Macular Degeneration, also known as Age-related Macular Degeneration (AMD), is the leading cause of irreversible vision loss in adults over 60, affecting nearly 20 million Americans. The risk of developing AMD increases with age. If you are 75 or older, your risk is 1 in 3. There is also a juvenile form of macular degeneration called Stargardt disease, and while the vision loss is similar, the causes, and potential treatments, are different.
At present, AMD is considered an incurable eye disease.
While the origins of AMD are still unknown, science has uncovered many of the genetic and environmental factors that contribute to its development, along with the body’s malfunctioning mechanisms that causethe deterioration of macula — the central portion of the retina.
The retina is the thin tissue that lines the inside back layer of the eye and transforms light from the images we see into nerve impulses, then sends them via the optic nerve to the brain, where vision occurs. The macula is responsible for capturing detailed information from the center of our visual field, and it gives us our ability to read, drive a car, recognize faces, perceive color and contrast, and see fine details.
Illustrations of the anatomy of a normal human eye and loss of central vision:
When the cells of the macula deteriorate, images are not received correctly. In early stages, macular degeneration does not affect vision other than a diminished ability to see in low light. Later, if the disease progresses, people experience wavy or blurred vision, and, if the condition continues to worsen, central vision may be completely lost. People with very advanced macular degeneration are considered legally blind. Even so, because the rest of the retina is still working, they retain their peripheral vision, which is not as clear as central vision.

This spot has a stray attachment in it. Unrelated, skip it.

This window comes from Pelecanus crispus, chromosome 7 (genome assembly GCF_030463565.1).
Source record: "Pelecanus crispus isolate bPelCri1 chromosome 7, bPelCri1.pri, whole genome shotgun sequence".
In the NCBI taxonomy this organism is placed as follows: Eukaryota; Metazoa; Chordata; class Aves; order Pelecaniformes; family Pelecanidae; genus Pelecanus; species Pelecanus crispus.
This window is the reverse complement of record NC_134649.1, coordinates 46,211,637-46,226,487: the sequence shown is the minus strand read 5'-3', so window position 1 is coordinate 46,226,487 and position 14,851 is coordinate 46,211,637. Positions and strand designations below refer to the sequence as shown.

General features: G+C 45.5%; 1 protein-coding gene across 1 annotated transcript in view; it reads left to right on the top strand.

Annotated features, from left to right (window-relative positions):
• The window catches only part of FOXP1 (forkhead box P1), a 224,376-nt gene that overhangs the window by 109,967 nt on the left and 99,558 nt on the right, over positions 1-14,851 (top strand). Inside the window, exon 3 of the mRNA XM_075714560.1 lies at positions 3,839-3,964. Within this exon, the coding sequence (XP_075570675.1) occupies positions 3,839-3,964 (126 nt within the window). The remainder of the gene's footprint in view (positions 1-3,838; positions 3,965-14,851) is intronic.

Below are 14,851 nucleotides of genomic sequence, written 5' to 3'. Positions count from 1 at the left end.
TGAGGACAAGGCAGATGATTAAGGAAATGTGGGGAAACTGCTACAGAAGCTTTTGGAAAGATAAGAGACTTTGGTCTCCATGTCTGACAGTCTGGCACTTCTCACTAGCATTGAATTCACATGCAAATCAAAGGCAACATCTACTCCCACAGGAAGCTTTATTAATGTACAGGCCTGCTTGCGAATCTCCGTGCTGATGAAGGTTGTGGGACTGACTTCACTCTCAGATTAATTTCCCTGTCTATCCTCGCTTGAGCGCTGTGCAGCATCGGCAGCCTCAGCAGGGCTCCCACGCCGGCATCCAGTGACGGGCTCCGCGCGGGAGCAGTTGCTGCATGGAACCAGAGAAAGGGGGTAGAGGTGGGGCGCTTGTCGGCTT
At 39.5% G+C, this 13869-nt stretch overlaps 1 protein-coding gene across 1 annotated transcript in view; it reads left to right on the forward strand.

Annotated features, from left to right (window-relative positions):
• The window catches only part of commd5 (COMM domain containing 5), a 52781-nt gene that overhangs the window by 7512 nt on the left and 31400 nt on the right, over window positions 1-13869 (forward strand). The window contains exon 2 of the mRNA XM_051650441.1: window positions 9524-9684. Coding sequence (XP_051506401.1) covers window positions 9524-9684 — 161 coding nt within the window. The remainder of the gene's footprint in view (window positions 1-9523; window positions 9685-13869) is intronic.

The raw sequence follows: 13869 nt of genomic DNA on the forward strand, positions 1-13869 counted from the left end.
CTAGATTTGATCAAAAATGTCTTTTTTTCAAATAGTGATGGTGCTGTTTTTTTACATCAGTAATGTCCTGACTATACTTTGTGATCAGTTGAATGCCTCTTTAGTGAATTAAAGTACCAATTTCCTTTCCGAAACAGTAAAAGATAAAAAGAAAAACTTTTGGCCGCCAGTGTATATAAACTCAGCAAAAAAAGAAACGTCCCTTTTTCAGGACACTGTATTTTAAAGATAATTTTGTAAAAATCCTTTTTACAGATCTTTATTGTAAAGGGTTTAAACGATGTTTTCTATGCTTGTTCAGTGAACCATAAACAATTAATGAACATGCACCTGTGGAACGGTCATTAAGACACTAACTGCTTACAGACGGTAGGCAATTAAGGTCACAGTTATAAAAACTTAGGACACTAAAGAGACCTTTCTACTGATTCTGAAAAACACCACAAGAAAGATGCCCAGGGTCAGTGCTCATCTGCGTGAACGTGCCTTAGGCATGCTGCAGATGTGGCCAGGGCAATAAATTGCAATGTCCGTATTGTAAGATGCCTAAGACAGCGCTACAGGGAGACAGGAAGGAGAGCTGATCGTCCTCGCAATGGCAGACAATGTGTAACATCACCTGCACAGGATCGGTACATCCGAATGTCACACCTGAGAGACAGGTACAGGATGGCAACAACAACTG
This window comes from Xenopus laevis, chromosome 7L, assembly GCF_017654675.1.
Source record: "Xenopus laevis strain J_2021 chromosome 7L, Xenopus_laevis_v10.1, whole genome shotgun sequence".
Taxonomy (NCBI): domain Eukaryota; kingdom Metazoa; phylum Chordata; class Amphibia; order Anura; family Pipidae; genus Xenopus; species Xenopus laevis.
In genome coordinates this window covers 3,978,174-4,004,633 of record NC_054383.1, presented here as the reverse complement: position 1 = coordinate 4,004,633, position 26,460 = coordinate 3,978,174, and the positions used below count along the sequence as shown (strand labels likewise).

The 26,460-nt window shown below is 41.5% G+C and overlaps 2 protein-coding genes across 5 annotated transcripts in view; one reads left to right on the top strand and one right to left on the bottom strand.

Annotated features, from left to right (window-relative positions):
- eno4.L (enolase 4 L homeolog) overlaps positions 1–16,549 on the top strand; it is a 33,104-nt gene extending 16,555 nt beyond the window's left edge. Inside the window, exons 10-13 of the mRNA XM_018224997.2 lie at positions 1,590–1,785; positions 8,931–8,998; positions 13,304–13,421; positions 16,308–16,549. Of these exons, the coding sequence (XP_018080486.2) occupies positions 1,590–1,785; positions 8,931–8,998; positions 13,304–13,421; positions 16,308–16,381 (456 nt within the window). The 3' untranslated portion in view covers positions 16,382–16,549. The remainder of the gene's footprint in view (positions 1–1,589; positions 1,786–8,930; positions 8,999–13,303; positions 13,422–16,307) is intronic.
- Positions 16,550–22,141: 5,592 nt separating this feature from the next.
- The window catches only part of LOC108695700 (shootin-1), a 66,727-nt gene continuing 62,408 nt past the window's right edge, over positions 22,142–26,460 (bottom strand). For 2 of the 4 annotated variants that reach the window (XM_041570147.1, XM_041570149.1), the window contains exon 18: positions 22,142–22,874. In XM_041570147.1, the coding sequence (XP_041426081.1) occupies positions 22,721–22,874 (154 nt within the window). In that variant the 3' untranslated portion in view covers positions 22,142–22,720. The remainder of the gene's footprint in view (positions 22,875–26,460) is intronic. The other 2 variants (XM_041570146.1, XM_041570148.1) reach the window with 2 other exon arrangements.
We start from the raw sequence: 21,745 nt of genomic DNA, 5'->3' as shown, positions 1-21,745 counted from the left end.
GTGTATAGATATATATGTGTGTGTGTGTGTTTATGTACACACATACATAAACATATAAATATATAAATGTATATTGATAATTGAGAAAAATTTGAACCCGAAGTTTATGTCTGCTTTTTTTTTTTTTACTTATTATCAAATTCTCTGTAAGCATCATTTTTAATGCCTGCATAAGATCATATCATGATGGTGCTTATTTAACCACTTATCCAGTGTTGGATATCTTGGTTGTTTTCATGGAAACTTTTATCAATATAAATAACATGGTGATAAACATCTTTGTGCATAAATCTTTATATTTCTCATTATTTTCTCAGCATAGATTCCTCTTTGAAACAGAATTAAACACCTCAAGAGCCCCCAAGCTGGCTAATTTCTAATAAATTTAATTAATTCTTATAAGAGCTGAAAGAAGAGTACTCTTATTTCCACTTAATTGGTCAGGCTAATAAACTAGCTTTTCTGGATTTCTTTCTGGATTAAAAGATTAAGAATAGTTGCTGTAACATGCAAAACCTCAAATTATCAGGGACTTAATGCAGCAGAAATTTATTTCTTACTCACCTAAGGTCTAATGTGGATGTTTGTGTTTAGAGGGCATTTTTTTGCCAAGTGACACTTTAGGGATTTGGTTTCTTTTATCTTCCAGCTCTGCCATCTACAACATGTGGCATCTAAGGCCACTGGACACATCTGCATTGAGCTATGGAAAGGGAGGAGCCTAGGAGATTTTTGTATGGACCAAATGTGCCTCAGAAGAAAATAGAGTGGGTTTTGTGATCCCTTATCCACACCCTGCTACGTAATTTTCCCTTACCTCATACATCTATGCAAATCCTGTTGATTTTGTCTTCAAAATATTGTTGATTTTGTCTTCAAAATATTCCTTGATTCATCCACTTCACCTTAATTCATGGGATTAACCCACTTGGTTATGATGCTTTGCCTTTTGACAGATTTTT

Types of Macular Degeneration
There are two basic types of Macular Degeneration: “dry” and “wet.” Approximately 85% to 90% of the cases of Macular Degeneration are the “dry” (atrophic) type, while 10-15% are the “wet” (exudative) type.
Stargardt disease is a form of macular degeneration found in young people, caused by a recessive gene.
Stages of Macular Degeneration
There are four stages of Age-related Macular Degeneration (AMD).
Sub-clinical AMD — Before any of the visible, physical changes to the macula that accompany the later stages of the disease, people start to lose their ability to adapt to dark surroundings. This loss of dark adaptation is more pronounced than the loss of dark adaptation that happens to most people later in life, and must be measured in a doctor’s office.
Early AMD – Most people do not experience vision loss in the early stage of AMD, which is why regular eye exams are important, particularly if you have more than one risk factor (see below). Early AMD is diagnosed by the presence of medium-sized drusen (yellow deposits beneath the retina).
Intermediate AMD – At this stage, there may be some vision loss, but there still may not be noticeable symptoms. A comprehensive eye exam with specific tests will look for larger drusen and/or pigment changes in the retina.
Late AMD – At this stage, vision loss has become noticeable, due to either advanced dry AMD (geographic atrophy) or wet AMD.